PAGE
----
IbisVision is celebrating International Women’s Day 2022

Tue 08th March 2022

Every year we celebrate International Women’s Day on March 8th. It’s a day of celebration in many countries across the world and is an important time to recognise women for their contributions to their work, families, and movements throughout history.

We’ve decided to look at the optical industry and some of the amazing women who have made it what it is today. Let’s take a look:


The first female optometrist

Gertude Stanton was reported to become the first licensed female optometrist in 1899. Representation of women in the optometry field was extremely limited at this time and continued to be so for many years. After Gertude began to pave the way for women to enter the sector there were still many barriers faced and by 1968 only 2.1% of active optometrists in the US were women; there was still much to be done in the industry! Great strides have been made since then however, and the 2018 annual report of the American Academy of Optometry (AAO) showed that around 40% of fellows and 63% of candidates for fellowship were female.

{Facts and figures from The Journal of the Association of Schools and Colleges of Optometry}


The first woman appointed Professor of Optometry in the United Kingdom

In a traditionally male dominated field, women began to find their place in the education of optometry. Shahina Pardhan became the first female Professor of Optometry in the United Kindgom in 1993. She has broken down many barriers for those coming after her and still continues to give guidance and advice to women in the sector. In a 2019 interview with The Ophthalmologist she shared, “If you start losing confidence, look to the women around you for advice. It was only with the help of my family and line managers that I was able to break down some of the barriers holding me back,” (theophthalmologist.com)


Leading the way in American optometry

As an ever-growing sector, the achievements of women in optometry continue to grow year on year. In the US we have been lucky to see many of these developments in our lifetime. Joan Exford became the first female president of the American Academy of Optometry in 1993 and the AOA followed the appointment of a female president in 2011 with Dori Carlson taking the position. These are all positive steps for representation in the sector and we hope to continue to see this happen.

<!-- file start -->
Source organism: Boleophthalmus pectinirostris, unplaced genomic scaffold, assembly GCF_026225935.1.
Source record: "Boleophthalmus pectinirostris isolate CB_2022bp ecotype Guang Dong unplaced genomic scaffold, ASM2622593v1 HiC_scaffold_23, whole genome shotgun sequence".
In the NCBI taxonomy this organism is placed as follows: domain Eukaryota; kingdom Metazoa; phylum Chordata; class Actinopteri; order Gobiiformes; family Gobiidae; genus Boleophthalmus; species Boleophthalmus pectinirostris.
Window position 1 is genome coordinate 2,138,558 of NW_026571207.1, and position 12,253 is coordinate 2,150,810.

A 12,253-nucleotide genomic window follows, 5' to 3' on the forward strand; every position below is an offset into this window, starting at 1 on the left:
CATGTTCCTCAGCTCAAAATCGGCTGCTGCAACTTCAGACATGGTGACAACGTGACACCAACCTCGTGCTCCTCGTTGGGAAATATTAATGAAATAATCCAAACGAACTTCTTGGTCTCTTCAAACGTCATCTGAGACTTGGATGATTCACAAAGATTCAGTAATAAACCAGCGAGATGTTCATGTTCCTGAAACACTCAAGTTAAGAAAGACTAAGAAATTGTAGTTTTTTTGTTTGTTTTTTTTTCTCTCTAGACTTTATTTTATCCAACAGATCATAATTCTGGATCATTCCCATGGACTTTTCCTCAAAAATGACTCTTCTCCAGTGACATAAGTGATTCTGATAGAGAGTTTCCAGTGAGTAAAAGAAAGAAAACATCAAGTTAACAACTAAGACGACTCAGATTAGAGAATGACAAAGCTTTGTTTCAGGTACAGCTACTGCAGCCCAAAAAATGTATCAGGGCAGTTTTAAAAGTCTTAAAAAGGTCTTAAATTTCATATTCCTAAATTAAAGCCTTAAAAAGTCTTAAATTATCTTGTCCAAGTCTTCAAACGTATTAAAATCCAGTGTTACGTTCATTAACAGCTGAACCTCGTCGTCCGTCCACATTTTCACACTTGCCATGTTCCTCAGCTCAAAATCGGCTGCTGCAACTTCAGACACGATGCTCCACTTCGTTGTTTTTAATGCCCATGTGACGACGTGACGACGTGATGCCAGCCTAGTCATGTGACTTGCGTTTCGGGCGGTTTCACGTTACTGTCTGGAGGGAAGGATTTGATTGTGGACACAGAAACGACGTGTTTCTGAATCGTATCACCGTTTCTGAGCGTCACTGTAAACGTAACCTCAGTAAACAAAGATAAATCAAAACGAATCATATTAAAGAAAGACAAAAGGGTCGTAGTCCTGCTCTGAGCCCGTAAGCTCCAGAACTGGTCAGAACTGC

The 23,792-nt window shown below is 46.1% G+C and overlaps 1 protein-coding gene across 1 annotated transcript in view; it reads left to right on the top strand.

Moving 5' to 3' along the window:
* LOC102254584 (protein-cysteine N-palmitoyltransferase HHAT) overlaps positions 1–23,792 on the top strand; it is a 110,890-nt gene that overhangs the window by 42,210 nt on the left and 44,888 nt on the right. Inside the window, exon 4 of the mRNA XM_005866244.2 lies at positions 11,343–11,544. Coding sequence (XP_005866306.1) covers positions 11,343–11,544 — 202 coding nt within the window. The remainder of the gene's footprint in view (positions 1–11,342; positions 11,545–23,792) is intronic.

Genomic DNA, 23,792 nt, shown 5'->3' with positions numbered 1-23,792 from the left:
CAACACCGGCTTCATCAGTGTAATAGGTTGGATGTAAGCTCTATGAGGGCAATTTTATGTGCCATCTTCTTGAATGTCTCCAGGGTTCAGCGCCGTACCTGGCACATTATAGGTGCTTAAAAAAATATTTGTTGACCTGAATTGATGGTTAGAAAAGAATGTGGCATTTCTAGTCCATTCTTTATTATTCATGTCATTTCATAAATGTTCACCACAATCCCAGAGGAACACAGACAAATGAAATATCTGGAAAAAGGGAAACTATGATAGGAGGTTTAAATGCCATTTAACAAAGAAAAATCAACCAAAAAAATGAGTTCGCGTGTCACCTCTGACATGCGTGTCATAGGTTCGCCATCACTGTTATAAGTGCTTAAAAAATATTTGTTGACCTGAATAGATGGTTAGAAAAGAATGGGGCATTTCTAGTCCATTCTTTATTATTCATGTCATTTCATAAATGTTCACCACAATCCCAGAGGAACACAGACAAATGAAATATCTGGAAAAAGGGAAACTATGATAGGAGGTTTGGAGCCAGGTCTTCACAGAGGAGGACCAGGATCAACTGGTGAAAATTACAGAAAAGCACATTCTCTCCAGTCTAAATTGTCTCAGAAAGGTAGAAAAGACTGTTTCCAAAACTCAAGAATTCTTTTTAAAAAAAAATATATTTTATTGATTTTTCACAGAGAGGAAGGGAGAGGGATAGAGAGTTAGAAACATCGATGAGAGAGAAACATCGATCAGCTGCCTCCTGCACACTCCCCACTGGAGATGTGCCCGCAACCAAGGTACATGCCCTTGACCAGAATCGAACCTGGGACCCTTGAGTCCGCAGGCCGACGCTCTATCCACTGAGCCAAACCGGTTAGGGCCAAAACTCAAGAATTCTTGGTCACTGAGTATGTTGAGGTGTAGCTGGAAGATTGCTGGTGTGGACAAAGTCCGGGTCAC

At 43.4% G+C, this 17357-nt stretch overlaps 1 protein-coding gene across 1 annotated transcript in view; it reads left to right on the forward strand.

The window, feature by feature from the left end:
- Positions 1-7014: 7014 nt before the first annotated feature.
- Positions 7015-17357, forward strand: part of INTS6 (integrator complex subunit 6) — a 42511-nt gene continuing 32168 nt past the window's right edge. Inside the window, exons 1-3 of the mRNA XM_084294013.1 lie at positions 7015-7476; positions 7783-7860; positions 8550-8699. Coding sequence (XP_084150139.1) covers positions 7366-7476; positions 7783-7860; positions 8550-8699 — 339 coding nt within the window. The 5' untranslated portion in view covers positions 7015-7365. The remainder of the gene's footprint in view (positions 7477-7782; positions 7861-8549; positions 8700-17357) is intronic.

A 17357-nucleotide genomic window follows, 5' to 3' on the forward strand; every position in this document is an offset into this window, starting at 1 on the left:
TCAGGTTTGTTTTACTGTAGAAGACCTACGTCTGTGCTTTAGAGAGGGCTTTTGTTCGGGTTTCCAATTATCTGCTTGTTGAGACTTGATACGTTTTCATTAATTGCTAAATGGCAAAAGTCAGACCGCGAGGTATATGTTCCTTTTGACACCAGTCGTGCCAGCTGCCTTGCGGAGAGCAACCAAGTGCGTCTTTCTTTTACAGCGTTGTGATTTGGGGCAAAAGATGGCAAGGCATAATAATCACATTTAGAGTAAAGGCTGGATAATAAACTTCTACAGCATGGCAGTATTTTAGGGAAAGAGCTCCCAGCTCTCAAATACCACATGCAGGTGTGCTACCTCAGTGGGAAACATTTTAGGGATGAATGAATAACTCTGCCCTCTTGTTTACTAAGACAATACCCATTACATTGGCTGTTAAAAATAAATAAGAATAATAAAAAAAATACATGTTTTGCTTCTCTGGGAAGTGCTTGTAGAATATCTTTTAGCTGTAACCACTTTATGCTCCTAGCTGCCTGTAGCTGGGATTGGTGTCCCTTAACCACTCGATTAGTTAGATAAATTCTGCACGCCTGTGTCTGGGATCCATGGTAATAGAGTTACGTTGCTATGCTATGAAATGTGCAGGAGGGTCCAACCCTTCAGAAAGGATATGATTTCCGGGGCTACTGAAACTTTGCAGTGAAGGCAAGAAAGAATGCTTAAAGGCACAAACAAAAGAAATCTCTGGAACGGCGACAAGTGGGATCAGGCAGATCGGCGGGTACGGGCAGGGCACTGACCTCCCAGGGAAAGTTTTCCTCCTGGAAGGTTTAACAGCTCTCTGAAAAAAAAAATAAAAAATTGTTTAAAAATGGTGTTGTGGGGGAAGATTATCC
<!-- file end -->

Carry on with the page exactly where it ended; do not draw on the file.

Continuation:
{Information taken from Minnesota.aoa.org}


Optometrists named in the UK list of the top 100 female entrepreneurs

Dr Valarie Jerome and Roshni Dalia were both named within Small Business Britain’s #ialso100 campaign in 2021. Both optometrists have done a lot of great work for the optometry sector in the UK over the past few years with Dr Jerome offering remote eye care services during the Covid-19 pandemic and collecting prescriptions and shopping for those isolating in her area. Roshni Dalia qualified as an optometrist in 2012 and became a business owner at the young age of 27. She’s hoping to use her platform to inspire young woman to keep working towards their goals and encourage them to continue with hard work and determination in the sector. These women and many like them in their field are doing so much to inspire those around them as well as upcoming optometrists.

{Information taken from aop.org.uk}


These accomplishments are just some of the things achieved by women in this sector and there are many more across the entire healthcare profession. We continue to see the effects of these actions reflected everyday from women across the profession. It’s important to promote and celebrate these developments on this day and every day so we can strive to keep this growing representation for women in any and every industry.